When we caught up with Drips & Runs founders Seeds One & Bill Daggs on Tuesday at the Tate Modern, the duo were ecstatic with the work that all involved had created, and when asked whether there was anything they would like to add to our post on the event, Bill Daggs simply stated “we came, we saw, we conquered,”  you really can’t say fairer than that, very much the case. They also wished to thank all those from the Tate Collective London team who helped to make this happen. It is only fair to say well done to the Drips & Runs team and all the talented artists who took part, who really did the London Street Art scene proud and to say well done to the Tate Collective London for affording the opportunity for such an event and Street Art the place it deserves in the realm of contemporary art.

Right, we have lots of pictures here for you, but there really is just so much to see and this is certainly a work that warrants it. To all the artists involved, apologies for any wrongful or lack of appropriate credit in the detail shots, but even with watching the event online it really is impossible to keep up with all the collaborative additions in the piece, that really accentuate the very definition of what is beautiful about Drips & Runs.


The incredible finished wall – Part 1.


The incredible finished wall – Part 2.


The incredible finished wall – Part 3.







Detail of work by Tony Boy & Fanakapan.


Detail of work by Fanakapan, always a magnificent sight to behold.


Detail of work by Himbad.


Detail of work by Himbad. We alawys live the finer touches that go into the eyes of Himbad’s delightful characters.


Detail of work by Six1Six & Pang.


Detail of work by Captain Kris & The Real Dill.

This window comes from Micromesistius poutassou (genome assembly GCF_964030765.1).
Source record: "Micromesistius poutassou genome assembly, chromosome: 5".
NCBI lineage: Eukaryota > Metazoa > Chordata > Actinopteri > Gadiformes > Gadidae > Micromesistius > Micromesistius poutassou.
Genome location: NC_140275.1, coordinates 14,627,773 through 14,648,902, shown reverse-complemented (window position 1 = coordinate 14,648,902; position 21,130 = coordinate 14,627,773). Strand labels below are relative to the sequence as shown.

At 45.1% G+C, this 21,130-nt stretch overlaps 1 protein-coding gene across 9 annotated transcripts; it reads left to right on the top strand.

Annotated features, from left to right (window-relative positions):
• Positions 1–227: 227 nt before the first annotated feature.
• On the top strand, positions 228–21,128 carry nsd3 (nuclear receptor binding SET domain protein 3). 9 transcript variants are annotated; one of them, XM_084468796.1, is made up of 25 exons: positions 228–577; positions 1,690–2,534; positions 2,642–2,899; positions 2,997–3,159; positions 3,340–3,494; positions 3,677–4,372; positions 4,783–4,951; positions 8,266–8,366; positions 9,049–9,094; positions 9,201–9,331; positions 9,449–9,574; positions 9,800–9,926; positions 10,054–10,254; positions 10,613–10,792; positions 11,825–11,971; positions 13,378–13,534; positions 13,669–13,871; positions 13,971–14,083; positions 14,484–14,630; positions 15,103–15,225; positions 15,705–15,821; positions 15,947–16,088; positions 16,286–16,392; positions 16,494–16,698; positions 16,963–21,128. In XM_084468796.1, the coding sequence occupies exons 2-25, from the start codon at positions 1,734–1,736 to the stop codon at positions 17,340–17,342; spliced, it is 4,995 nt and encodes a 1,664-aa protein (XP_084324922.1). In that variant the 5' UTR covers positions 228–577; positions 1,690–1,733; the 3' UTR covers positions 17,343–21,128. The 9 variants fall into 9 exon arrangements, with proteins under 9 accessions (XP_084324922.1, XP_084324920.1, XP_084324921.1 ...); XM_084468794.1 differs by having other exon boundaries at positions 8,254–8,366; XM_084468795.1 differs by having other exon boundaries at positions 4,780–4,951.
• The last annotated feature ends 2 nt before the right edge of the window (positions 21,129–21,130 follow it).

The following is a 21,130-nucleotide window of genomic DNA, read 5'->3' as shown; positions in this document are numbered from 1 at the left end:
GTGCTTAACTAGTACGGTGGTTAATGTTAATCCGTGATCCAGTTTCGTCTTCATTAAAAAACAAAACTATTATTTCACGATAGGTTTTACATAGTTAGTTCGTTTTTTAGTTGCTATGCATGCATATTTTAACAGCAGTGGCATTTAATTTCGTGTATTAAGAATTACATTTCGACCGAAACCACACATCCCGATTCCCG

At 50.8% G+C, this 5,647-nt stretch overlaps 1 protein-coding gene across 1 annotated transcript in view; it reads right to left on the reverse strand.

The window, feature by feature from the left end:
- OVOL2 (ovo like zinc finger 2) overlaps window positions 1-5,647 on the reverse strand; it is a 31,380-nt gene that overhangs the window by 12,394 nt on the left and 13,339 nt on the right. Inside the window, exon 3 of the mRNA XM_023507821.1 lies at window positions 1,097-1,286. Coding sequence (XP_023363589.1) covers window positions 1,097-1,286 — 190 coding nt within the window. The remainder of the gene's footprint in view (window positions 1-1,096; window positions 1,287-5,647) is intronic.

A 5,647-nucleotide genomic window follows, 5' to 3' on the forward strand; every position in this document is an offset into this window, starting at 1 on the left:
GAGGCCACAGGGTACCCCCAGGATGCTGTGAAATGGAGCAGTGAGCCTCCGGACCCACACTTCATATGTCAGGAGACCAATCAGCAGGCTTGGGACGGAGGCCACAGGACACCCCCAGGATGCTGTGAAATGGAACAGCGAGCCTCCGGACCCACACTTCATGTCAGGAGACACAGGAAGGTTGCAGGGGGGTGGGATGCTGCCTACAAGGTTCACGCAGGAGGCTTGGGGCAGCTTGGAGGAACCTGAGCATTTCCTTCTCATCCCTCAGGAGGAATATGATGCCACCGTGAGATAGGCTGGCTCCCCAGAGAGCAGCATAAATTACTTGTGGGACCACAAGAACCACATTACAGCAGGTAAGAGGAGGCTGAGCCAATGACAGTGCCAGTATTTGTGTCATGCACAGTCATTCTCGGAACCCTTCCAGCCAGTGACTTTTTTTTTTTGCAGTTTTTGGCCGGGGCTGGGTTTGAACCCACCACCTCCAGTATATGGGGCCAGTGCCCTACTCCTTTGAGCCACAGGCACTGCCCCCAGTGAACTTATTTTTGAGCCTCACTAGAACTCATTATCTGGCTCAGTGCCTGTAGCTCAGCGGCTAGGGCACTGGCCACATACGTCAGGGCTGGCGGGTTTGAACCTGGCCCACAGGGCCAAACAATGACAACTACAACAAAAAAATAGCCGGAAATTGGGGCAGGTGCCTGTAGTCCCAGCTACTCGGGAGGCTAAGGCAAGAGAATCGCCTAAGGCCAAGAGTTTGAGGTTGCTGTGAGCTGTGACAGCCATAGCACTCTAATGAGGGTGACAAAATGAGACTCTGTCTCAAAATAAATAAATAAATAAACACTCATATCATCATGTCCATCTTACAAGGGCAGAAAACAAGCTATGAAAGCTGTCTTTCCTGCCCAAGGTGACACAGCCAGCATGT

Detail of work by The Real Dill.


Detail of work by The Real Dill, Pang, Amara Por Dios & Fanakapan.


Detail of work by Pang & Amara Por Dios, with a superb blending of the artists work.



Detail of work bySAKI&Bitches & Fanakapan. This was our favorite part of the epic work, with SAKI&Bitches’ character laying upon Fanakapan’s incredible 3D helium balloon.


One of several paste-ups printed live at the event from images sent in by online viewers.


Detail of work by Fanakapan.


Detail of work by Six1Six & Flesh031.



Detail of work by Clara Bacou & Ali Hamish.


Detail of work by Clara Bacou.


Detail of work by Ali Hamish.


Detail of work by Bill Daggs.


Detail of work by Himbad.


Detail of work by Bill Daggs, Amara Por Dios, Himbad, Obit & Six1Six.


Detail of work by Amara Por Dios & Obit.


Detail of work by Obit.


Detail of work by Amara Por Dios.


Detail of work by Amara Por Dios.


Detail of work by Amara Por Dios, Himbad, Obit & Six1Six & SAKI&Bitches. 


Detail of work by SAKI&Bitches, Captain Kris, Fanakapan & Flesh031.


Detail of work by SAKI&Bitches, Captain Kris, Fanakapan, Pang & Flesh031.


Detail of work by SAKI&Bitches, with our favourite individual character painted on the wall, which really has such a strong Pop Art theme about it.


Detail of work by Captain Kris.


Detail of work by Fanakapan.


Detail of work by Fanakapan.


Detail of work by Pang & Flesh031.


Detail of work by Pang.


Detail of work by Pang & Flesh031.



Telling it like it is!



Detail of work by Pang.


Detail of work by Seeds One, Himbad & Obit.


Detail of work by Pang & Himbad.


Detail of work by Pang & HImbad.


Not sure who drew this addition, but love it, very nice final touch on the edge of the work.







The full work from the superb event.


If you missed the event be sure to head to www.dripsandruns.com for more information on their work and check out the highlights reel that will be live there and added here over the coming days.

5 comments on “Drips & Runs X Tate – Street Art Paint Jam At The Tate Modern

  1. It’s great seeing theses bread & butter artist spreading their artwork in such a prestigious place as Tate Modern… We are so very lucky that these artist give so much of their time on the streets painting for our pleasure! Good to see recognition for the wonderful stuff they do sooooooo damn well!!! And a big thank you to the London Calling crew on this blog who feed us with so much info into what’s going on around the London street art scene!!! Biggggg fannnnnnksss tooooo allll

    • Couldn’t agree more Mitch, it is about time these talented artists got the recognition they deserve and we are certain they have all being grateful for the opportunity to showcase their works in this prestigious institution.

      Mitch you are too kind, and thank you for sharing your appreciation, don’t worry all we aren;t going anywhere, plenty more coming!!!